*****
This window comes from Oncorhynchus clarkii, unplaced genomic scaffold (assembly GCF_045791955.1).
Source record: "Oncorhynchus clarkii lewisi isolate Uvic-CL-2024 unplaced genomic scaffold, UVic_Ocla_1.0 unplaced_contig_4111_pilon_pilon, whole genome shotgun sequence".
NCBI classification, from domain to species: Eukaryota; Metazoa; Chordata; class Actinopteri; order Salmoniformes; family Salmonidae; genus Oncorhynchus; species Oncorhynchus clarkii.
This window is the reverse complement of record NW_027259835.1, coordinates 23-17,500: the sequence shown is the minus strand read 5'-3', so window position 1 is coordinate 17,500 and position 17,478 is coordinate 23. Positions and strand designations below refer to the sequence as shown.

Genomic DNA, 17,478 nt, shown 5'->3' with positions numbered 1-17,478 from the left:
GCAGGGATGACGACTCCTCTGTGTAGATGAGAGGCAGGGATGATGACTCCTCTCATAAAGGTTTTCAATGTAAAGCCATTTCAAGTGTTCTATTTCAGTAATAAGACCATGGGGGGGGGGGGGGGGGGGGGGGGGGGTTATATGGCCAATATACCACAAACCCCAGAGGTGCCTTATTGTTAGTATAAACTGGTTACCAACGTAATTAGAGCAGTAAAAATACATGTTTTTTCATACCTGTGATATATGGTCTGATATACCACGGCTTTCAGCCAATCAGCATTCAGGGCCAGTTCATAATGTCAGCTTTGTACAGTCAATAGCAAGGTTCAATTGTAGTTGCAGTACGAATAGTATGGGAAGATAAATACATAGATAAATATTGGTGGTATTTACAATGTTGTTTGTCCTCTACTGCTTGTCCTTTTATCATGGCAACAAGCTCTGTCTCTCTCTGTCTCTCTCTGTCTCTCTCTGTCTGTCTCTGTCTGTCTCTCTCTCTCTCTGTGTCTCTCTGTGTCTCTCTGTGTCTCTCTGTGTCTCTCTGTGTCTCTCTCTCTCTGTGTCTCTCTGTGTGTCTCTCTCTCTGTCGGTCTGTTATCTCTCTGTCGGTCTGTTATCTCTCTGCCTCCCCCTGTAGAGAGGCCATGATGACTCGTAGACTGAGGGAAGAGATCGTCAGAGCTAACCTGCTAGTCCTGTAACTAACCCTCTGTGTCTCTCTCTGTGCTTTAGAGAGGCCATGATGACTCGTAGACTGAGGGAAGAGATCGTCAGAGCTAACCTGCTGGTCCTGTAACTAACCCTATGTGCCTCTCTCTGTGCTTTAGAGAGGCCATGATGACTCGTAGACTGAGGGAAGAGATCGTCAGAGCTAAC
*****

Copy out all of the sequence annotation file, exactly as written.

This window comes from Oncorhynchus clarkii, unplaced genomic scaffold (assembly GCF_045791955.1).
Source record: "Oncorhynchus clarkii lewisi isolate Uvic-CL-2024 unplaced genomic scaffold, UVic_Ocla_1.0 unplaced_contig_4111_pilon_pilon, whole genome shotgun sequence".
NCBI classification, from domain to species: Eukaryota; Metazoa; Chordata; class Actinopteri; order Salmoniformes; family Salmonidae; genus Oncorhynchus; species Oncorhynchus clarkii.
This window is the reverse complement of record NW_027259835.1, coordinates 23-17,500: the sequence shown is the minus strand read 5'-3', so window position 1 is coordinate 17,500 and position 17,478 is coordinate 23. Positions and strand designations below refer to the sequence as shown.

Genomic DNA, 17,478 nt, shown 5'->3' with positions numbered 1-17,478 from the left:
GCAGGGATGACGACTCCTCTGTGTAGATGAGAGGCAGGGATGATGACTCCTCTCATAAAGGTTTTCAATGTAAAGCCATTTCAAGTGTTCTATTTCAGTAATAAGACCATGGGGGGGGGGGGGGGGGGGGGGGGGGGTTATATGGCCAATATACCACAAACCCCAGAGGTGCCTTATTGTTAGTATAAACTGGTTACCAACGTAATTAGAGCAGTAAAAATACATGTTTTTTCATACCTGTGATATATGGTCTGATATACCACGGCTTTCAGCCAATCAGCATTCAGGGCCAGTTCATAATGTCAGCTTTGTACAGTCAATAGCAAGGTTCAATTGTAGTTGCAGTACGAATAGTATGGGAAGATAAATACATAGATAAATATTGGTGGTATTTACAATGTTGTTTGTCCTCTACTGCTTGTCCTTTTATCATGGCAACAAGCTCTGTCTCTCTCTGTCTCTCTCTGTCTCTCTCTGTCTGTCTCTGTCTGTCTCTCTCTCTCTCTGTGTCTCTCTGTGTCTCTCTGTGTCTCTCTGTGTCTCTCTGTGTCTCTCTCTCTCTGTGTCTCTCTGTGTGTCTCTCTCTCTGTCGGTCTGTTATCTCTCTGTCGGTCTGTTATCTCTCTGCCTCCCCCTGTAGAGAGGCCATGATGACTCGTAGACTGAGGGAAGAGATCGTCAGAGCTAACCTGCTAGTCCTGTAACTAACCCTCTGTGTCTCTCTCTGTGCTTTAGAGAGGCCATGATGACTCGTAGACTGAGGGAAGAGATCGTCAGAGCTAACCTGCTGGTCCTGTAACTAACCCTATGTGCCTCTCTCTGTGCTTTAGAGAGGCCATGATGACTCGTAGACTGAGGGAAGAGATCGTCAGAGCTAAC